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'Dougherty Gang' Was Driving A Loaner Car; Tip Came From Former Officers

The Subaru Impreza driven by three fugitive siblings, seen here crashed on a highway barrier Wednesday, was loaned to Ryan Dougherty, the AP says. The photo was provided by the Huerfano Journal.
Bill Knowles
The Subaru Impreza driven by three fugitive siblings, seen here crashed on a highway barrier Wednesday, was loaned to Ryan Dougherty, the AP says. The photo was provided by the Huerfano Journal.

The decisive tip that brought the capture of three Florida siblings dubbed the "Dougherty Gang" came from two retired officers who were just out to enjoy a day in the San Isabel National Forest, according to new details of their arrest.

And it turns out that one of the brothers will also face a charge of grand theft auto, because the 2006 white Subaru Impreza the trio repeatedly used to flee police was a loaner.

"According to the warrant," the AP reports, "Ryan Dougherty had permission from a woman to take the Subaru Impreza 'to and from work.' The woman later saw her Subaru on the police chase video."

That's the car that siblings Ryan Dougherty, 21, Lee Grace Dougherty, 29, and Dylan Dougherty, 26, were driving when two former officers — "one a former state trooper and the other a former wildlife officer," according to the AP — spotted near Colorado City Wednesday morning.

The retired officers called the information directly into a Colorado State Patrol dispatch center just after 9 a.m. Soon after, police were in hot pursuit of the Doughertys.

During the chase in Colorado Wednesday, troopers laid spikes out on a section of highway in front of the Doughertys' car, and the driver attempted to avoid them — but instead lost control of the car, which rolled over.

That's when Lee Dougherty pointed a machine gun pistol at her pursuers, according to police. She was shot in the leg by Police Chief James Chamberlain of Walsenburg, Colo.

Earlier today, as Mark reported, after the trio's capture, Lee Dougherty told investigators "I pointed a gun at a cop. I deserved to get shot."

Ryan Dougherty was soon apprehended after another chase, this one on foot.

In addition to the tip from veteran officers, police and the Colorado Bureau of Investigation also coordinated their pursuit on a single digital radio channel — an innovation brought after various departments had trouble communicating during the Sept. 11, 2001, terrorist attacks.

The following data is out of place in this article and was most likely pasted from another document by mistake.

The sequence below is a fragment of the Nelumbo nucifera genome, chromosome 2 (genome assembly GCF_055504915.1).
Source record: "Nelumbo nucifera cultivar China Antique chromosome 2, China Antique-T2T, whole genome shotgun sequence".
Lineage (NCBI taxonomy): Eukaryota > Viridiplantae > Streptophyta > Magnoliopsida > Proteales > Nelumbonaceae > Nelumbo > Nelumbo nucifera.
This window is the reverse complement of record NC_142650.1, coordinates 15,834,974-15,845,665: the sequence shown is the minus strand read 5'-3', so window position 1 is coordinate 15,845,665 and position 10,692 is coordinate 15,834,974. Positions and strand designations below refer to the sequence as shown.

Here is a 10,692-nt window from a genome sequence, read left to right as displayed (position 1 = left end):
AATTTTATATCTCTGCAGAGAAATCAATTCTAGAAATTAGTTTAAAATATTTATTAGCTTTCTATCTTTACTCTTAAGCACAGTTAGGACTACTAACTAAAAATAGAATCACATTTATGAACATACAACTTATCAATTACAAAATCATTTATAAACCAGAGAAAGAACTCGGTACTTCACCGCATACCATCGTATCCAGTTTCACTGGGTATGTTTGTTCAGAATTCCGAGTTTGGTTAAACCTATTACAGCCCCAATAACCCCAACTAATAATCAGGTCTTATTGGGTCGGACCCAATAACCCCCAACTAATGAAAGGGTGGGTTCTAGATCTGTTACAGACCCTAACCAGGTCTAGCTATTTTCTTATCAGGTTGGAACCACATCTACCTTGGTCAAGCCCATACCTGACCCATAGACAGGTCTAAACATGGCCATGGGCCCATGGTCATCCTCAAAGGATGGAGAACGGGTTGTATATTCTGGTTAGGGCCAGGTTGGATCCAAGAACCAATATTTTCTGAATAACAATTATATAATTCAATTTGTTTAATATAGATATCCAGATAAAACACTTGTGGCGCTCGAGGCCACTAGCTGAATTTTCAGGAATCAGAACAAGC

In the final chase, the car the Doughertys were driving hit speeds of 120 miles per hour, police say. And in the wreckage, police found several weapons — " including two assault rifles, a submachine-gun and a handgun," according to the Pueblo Chieftan.

The Doughertys now face charges of attempted murder of a police officer in two Colorado counties, resulting in bonds of more than $2.5 million each. They are also wanted for shooting at police in Florida, and for robbing a bank in Georgia.

And Ryan Dougherty, who a week ago sawed off the ankle monitor required by the terms of probation he received for using a cellphone to send indecent material to a girl, 11, may receive the stiffest penalties.

As reported earlier, Ryan Dougherty has more than a dozen charges on his police record. That could be one reason that his sister insisted to police after their capture that Ryan had not been firing at the officers, but instead was driving the Subaru.

"A person can't drive and shoot at the same time," Lee said.

Details continue to emerge from the case because at least five different police agencies — and likely several more — have filed reports about their encounters with the Doughertys. Those reports must be melded together to reflect what the fugitives did, and when, making this a complex case. For that reason, prosecutors in some jurisdictions have requested more time to file charges against the siblings.

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Bill Chappell is a writer and editor on the News Desk in the heart of NPR's newsroom in Washington, D.C.